Nixon also used the power of the executive branch against rivals within the ruling class and their political and literary representatives, as well as people within the government apparatus who rebelled against what the U.S. was doing. His staff compiled an “enemies list” of people in government, media, and other spheres. A unit known as the “plumbers” carried out illegal operations against opponents. One operation involved breaking into the office of Daniel Ellsberg’s psychiatrist in an attempt to steal personal information in order to discredit him. Ellsberg, a government contractor, had risked life in prison to expose secret government documents (known as the Pentagon Papers) revealing important truths about the U.S. war in Vietnam. 

In June 1972, as Nixon campaigned for re-election, several men broke into the offices of the Democratic National Committee, located in the Watergate complex in Washington, DC. They were caught in the act and arrested. The men were connected to Nixon’s re-election campaign, and they were trying to install phone wiretaps and steal documents.  

In August, Nixon lied in a speech that the White House had nothing to do with the Watergate break-in. In November, Nixon was re-elected in a landslide.

Watergate Scandal Blows Up

Opening day of the Watergate Hearings.

After the “bump” he received from his re-election, Nixon ordered the “Christmas bombing” of densely populated cities in North Vietnam in December 1972—the most intense and devastating air offensive of the war. But as bloodthirsty as these military operations were, the U.S. was obviously heading for defeat. At the same time, there were the antiwar protests that had been rocking the country for years, as well as the increasingly radicalized Black liberation and other anti-system movements. And among broad sections of the people, anti-government feelings and alienation from the system was spreading widely.

All this fueled and sharpened conflicts within the ruling class. In this context, Watergate blew up into a major scandal through 1973 and into the following year.

For 12 days, from December 18 to 29, 1972, U.S. round-the-clock bombing pounded and decimated North Vietnam’s densely populated capital city of Hanoi as well as its nearby seaport and industrial center of Haiphong.

“Throw the Bum Out” Demand Resonates, and Nixon Is Forced Out

In April 1974, 10,000 people marched in Washington, DC, with signs saying “Thrown the Bum Out.”

The contradictions at the top gave further openings for struggle “from below” on the part of the people. Bob Avakian wrote in his memoir that as the situation heated up around Watergate, he and others in the Revolutionary Union “thought it was good to add fuel to the fire by popularizing the slogan, ‘Throw the Bum Out, Organize to Fight,’ and actually mobilizing people in that spirit and with that orientation. This was taking advantage of a crisis that was becoming very acute within the ruling class, in order to advance our struggle.” 

There was a range of protests and opposition. In April 1974, 10,000 people marched in Washington, DC, with signs saying “Thrown the Bum Out” and “Jail to the Chief.” A week earlier, 21 youths from the Attica Brigade demanding Nixon get out occupied the Statue of Liberty for 21 hours. The AFL-CIO published a 19-point list of charges for which Nixon should be impeached and mailed four million copies to union members across the country. An anonymous government whistleblower—referred to as “Deep Throat”—provided information to Washington Post reporters Bob Woodward and Carl Bernstein for their widely read articles exposing Nixon’s illegal actions and attempts to cover them up.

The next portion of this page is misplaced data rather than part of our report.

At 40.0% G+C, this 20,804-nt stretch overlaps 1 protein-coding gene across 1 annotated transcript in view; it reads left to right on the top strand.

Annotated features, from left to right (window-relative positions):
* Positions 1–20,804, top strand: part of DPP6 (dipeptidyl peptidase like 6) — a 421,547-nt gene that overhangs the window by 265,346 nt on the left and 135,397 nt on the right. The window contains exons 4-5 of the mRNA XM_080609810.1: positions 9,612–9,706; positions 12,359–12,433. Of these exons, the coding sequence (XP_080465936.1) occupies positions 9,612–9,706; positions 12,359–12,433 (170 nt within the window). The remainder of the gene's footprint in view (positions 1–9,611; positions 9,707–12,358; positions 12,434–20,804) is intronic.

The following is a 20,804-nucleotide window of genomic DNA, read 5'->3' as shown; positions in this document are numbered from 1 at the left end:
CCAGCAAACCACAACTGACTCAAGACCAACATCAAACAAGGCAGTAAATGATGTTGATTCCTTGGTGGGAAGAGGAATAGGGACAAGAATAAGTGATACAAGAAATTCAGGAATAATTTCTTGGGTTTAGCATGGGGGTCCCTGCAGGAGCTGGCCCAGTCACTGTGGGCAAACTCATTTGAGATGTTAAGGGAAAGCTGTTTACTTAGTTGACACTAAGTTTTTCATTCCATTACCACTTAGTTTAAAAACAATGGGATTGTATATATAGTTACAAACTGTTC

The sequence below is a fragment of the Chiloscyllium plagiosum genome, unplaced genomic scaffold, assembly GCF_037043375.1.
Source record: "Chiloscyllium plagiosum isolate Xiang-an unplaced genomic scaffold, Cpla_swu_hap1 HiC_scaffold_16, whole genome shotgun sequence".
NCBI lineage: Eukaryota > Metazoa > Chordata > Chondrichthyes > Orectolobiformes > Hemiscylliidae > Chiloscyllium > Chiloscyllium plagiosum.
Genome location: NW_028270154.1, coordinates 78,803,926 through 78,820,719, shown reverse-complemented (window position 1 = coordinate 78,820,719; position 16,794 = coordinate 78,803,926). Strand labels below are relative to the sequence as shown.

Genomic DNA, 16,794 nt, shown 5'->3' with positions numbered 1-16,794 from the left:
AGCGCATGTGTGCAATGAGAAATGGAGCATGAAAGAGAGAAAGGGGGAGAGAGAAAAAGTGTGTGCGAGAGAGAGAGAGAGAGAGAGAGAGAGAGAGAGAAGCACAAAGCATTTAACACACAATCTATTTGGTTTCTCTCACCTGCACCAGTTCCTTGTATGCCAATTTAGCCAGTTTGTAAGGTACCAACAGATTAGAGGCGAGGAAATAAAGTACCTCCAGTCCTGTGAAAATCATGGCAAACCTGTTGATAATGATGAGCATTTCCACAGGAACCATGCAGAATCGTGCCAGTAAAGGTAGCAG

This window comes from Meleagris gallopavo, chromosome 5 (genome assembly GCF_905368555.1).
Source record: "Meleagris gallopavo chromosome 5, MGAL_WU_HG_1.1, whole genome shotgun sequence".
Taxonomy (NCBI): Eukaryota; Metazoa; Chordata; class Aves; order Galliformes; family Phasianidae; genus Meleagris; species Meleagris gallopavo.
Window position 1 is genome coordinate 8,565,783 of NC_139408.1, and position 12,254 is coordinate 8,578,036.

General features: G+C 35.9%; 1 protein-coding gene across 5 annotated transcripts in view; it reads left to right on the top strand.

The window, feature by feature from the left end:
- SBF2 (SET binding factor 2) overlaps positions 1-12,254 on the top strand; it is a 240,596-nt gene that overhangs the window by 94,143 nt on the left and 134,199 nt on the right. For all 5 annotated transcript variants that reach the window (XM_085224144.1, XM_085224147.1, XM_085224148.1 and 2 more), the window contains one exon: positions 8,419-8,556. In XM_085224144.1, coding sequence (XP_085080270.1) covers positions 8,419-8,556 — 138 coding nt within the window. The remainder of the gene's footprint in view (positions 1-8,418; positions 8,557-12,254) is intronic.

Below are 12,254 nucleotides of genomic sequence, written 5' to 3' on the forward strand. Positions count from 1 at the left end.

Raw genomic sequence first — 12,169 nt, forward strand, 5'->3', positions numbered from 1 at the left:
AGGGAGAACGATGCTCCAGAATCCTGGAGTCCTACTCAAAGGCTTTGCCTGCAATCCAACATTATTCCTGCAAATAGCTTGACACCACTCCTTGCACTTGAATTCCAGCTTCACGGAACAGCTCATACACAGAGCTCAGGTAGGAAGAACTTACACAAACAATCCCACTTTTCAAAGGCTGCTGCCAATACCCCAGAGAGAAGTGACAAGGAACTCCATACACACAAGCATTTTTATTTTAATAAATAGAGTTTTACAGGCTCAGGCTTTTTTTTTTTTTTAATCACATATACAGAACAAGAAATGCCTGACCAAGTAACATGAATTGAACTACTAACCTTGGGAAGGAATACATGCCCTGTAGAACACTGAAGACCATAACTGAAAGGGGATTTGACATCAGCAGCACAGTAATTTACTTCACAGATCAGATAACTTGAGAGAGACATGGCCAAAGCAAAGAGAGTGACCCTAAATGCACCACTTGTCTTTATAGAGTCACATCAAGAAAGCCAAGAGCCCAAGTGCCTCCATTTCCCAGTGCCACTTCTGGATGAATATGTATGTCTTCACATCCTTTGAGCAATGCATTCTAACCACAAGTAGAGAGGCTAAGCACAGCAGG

When some White House aides testified to a grand jury that Nixon taped every conversation in the Oval Office, the battle over the tapes became a major focus. A Senate committee, a judge overseeing the trial of the Watergate burglars, and independent special prosecutor Archibald Cox all demanded Nixon hand over the tapes. In October 1973, Nixon ordered the firing of Cox, and several Justice Department officials resigned in protest—this was the infamous “Saturday Night Massacre.” 

In March 1974, a grand jury appointed by a new special prosecutor indicted seven former Nixon aides on charges related to Watergate, naming Nixon himself as an “unindicted co-conspirator.” In July, the U.S. Supreme Court ordered Nixon to turn over the tapes. After trying to delay for a while, Nixon was forced to turn over the tapes—which made clear his direct involvement in various illegal activities. By this time, many Republicans had abandoned Nixon—and the House Judiciary Committee voted to impeach him for obstruction of justice, abuse of power, criminal cover-up, and several violations of the Constitution. Faced with a certainty of being found guilty in the impeachment trial, Nixon resigned on August 8 and left office the next day.

In response to Watergate, protesters march in Washington, DC, with signs calling for the impeachment of President Nixon, Oct. 23, 1973. (Photo: AP)

August 8, 1974, newspapers around the world carried similar headlines.


The driving out of Nixon gives a sense of how something like this could happen again. There are, however, important differences in the situation now compared with those times. The Republican Party has become a fully fascist instrument, with the hard core represented by the Trump/Pence regime rabidly determined to keep their grip on power and completely transform society according to their horrific Christian fascist aims—even as conflicts among the rulers are in many ways even sharper today. There is also the added element of an aggressive fascist movement, well-armed and increasingly taking to the streets with aggressive and often violent and even murderous action.  

It’s still possible to drive this regime out—but it is going to take a truly massive and sustained mobilization of the people across the country, from all walks of life, determined to throw these fascists out. And given where we are at today, this will need to happen in the span of months and weeks, not years.